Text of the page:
2 Place-based equity funders hold up a mirror to examine their power

Colorado Health Foundation and Maddox Charitable Fund discussed their equity work and Power Moves on a recent webinar.

Written by: Reed Young

Date: February 04, 2019

“Do you want to be powerful?” asked Jeanné Isler, NCRP’s vice president and chief engagement officer, as she opened the first deep-dive webinar in a series from The Funders’ Network for Smart Growth and Livable Communities (TFN).

Whether we want power or not, we all exercise it in some form. Be it personal, positional or institutional, it’s essential to examine our power to understand how to utilize it for social change.

Jeanné’s question yielded a thoughtful, honest conversation between Joseph Gutierrez, program associate at the Maddox Charitable Fund and Jehan Benton-Clark, portfolio director at the Colorado Health Foundation.

The conversation drew from and built on NCRP’s publication, Power Moves: Your essential philanthropy assessment guide for equity and justiceJoseph reviewed the draft guide, and Jehan participates in the Power Moves learning group for funders.

Link to watch Power Forward webinar.

Framing the conversation on building, sharing and wielding power

Having a shared definition of power is an important first step. Jeanné gave an overview of the Power Moves framework, whose glossary highlights key terms, informed by sector leaders such as OpenSource Leadership Strategies, CHANGE Philanthropy and the Philanthropic Initiative for Racial Equity:

  • Equity: Achieved when you can no longer predict an advantage or disadvantage based on race, ethnicity, gender, gender identity, sexual orientation or ability.
  • Power: Control, influence or authority. Rashad Robinson of Color of Change said, “Power is the ability to change the rules.”

Dr. Martin Luther King, Jr. said, “Power is the ability to achieve a purpose. Whether or not it is good or bad depends upon the purpose.”

In a social change and equity context, distinctions are made between “power over” and “power with.”

  • White privilege: The concrete benefits of access to resources and social rewards and the power to shape the norms and values of society that whites receive, unconsciously or consciously, by virtue of their skin color in a racist society.

Power at the Colorado Health Foundation

The Colorado Health Foundation (CHF) advances health equity to bring health within reach for all Coloradans.

Power Moves supports the foundation’s equity and inclusion initiatives, to fully operationalize equity and help program officers across the state be more responsive to the communities they serve.

Jehan emphasized that authentic dialogue is required for deeper dives into how power plays out internally and externally in foundations.

CHF staff began their journey with Power Moves by using the glossary to help define power. In line with their existing body of work, Jehan’s team has focused on building power through grantmaking and wielding power by funding advocacy.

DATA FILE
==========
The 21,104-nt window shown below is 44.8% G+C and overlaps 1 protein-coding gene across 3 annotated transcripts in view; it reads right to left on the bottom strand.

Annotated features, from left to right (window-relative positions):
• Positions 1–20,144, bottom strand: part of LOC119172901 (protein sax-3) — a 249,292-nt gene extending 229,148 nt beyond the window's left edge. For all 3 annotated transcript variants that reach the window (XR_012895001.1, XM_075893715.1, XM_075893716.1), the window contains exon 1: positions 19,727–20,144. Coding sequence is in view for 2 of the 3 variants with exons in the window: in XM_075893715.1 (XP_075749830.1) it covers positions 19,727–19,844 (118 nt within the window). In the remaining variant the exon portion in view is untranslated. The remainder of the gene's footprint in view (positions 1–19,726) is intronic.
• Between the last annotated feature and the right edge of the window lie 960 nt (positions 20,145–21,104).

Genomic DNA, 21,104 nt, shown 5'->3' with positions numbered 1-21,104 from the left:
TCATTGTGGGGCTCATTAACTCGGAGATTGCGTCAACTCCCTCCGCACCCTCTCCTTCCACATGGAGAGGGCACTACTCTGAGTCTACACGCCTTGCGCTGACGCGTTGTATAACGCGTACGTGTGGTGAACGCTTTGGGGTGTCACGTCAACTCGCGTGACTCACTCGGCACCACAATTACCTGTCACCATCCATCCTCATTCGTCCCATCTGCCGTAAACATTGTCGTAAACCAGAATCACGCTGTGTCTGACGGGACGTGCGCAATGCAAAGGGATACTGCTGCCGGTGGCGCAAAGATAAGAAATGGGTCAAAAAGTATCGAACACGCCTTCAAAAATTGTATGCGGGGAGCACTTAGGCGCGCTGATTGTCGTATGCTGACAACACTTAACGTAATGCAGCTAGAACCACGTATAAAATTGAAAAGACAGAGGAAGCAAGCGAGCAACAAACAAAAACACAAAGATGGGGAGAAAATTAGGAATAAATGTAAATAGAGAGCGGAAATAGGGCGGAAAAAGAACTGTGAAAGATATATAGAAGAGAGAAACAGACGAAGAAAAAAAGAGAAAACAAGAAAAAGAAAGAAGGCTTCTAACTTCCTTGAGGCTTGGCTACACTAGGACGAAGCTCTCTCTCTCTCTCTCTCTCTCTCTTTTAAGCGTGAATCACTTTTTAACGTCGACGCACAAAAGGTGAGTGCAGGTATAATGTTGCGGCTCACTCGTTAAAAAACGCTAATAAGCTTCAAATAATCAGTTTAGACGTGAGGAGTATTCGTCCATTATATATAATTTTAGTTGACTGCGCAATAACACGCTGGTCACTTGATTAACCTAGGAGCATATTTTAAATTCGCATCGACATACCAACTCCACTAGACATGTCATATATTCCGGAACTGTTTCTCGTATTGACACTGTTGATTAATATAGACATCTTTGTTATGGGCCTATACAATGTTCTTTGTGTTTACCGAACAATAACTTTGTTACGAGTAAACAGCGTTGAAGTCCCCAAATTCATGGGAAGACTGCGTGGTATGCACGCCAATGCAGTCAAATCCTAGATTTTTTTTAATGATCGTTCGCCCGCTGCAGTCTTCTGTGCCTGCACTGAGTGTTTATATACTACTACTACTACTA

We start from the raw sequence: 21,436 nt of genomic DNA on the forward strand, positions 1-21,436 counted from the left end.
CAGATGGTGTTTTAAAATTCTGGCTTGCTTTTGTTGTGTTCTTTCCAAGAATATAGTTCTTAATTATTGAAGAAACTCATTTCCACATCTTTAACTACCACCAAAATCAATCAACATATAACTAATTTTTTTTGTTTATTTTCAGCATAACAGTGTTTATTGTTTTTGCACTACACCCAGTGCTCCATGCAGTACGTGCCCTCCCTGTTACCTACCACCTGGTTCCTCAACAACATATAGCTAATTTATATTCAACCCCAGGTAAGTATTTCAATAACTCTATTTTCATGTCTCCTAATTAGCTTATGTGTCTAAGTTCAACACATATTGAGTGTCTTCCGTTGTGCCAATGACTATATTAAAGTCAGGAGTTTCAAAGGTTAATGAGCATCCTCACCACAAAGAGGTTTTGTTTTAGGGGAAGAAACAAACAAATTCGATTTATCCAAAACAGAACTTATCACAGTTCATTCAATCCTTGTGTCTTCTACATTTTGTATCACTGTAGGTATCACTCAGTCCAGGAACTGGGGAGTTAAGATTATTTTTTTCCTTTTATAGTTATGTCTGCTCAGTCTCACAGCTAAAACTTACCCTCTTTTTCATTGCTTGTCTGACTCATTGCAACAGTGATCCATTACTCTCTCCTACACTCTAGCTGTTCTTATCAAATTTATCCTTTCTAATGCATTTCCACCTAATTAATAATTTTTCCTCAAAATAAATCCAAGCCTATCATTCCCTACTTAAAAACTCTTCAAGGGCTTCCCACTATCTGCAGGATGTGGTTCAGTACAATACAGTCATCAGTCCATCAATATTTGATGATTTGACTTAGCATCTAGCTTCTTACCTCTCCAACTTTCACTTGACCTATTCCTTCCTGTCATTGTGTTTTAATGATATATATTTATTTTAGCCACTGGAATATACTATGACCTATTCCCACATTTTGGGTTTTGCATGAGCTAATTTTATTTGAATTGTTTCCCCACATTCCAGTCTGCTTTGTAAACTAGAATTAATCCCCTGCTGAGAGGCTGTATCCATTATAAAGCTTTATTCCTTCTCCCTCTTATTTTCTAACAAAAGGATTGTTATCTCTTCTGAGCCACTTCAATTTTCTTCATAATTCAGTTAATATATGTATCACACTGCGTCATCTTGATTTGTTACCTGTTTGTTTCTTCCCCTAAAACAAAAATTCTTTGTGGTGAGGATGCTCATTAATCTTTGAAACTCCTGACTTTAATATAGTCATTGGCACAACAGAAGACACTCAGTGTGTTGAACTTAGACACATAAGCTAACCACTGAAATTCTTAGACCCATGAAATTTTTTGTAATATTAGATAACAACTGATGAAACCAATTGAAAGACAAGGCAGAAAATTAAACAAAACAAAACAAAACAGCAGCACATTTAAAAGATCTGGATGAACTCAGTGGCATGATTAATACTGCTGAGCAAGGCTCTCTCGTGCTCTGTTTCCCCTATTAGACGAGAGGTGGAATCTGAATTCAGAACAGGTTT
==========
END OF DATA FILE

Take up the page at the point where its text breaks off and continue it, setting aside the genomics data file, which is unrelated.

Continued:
Some of the hardest feedback that CHF received was that foundation staff were unapproachable, stemming from program officers not wanting to lead people on about grant opportunities.

The feedback led to conversations about how to build genuine relationships with grantees. To avoid a transactional approach, the foundation will review the roles of program officers to make them more transformational and field-based.

Power at the Maddox Charitable Fund

Maddox Charitable Fund is based in Nashville, Tennessee, and serves a 41-county mid-state region. A few years ago, the fund started asking grantees about the issues they are facing in the community.

In response, they encouraged the fund to focus on sharing and wielding power.

After listening to their partners, Maddox took a stronger stance on issues like Deferred Action for Childhood Arrivals and water conservation.

They re-envisioned their website to be more transparent, added a database with 5 years of grant history, and changed their technology to include in-person and on-line workshops.

The foundation is still examining how power shows up internally, and building consensus among their 2 staff members and board of community leaders.

Individual and positional power

Power shows up on a personal level. In his closing remarks, Joseph shared that, as a young person of color, he sometimes can’t wrap his head around the idea that he has power in his position as a program associate. As an Asian-American, his life is “lived in the hyphen.”

As he thinks about his power in the roles he occupies, and how to bring his whole self, he notes that fostering collective power, not exercising power as an individual, is his ultimate goal.

For Jehan, a southerner in Colorado, working for a grantmaker is a combination of understanding the context of the foundation and the history of marginalized communities in the state.

She constantly questions how to use her power to support communities who have been stripped of their power.

What power can you wield from your seat?

Continue the conversation with The Funders’ Network! Join TFN for their 20th annual conference from March 18-20 in Miami to explore how philanthropy can leverage its collective power to create communities and regions that are truly sustainable and just.

Stay engaged with Power Moves! Download the guide and catch up on NCRP’s own webinars, including a toolkit overview and deeper dives into building, sharing and wielding power.

Connect with us at powermoves@ncrp.org, and stay tuned for other Power Moves programs in 2019!

Until this week, Reed Young was events and webinars intern at NCRP. Follow @NCRP on Twitter.

Thank you to The Funders’ Network for Smart Growth and Livable Communities for their partnership with NCRP and the Power Moves project.

Power Moves

9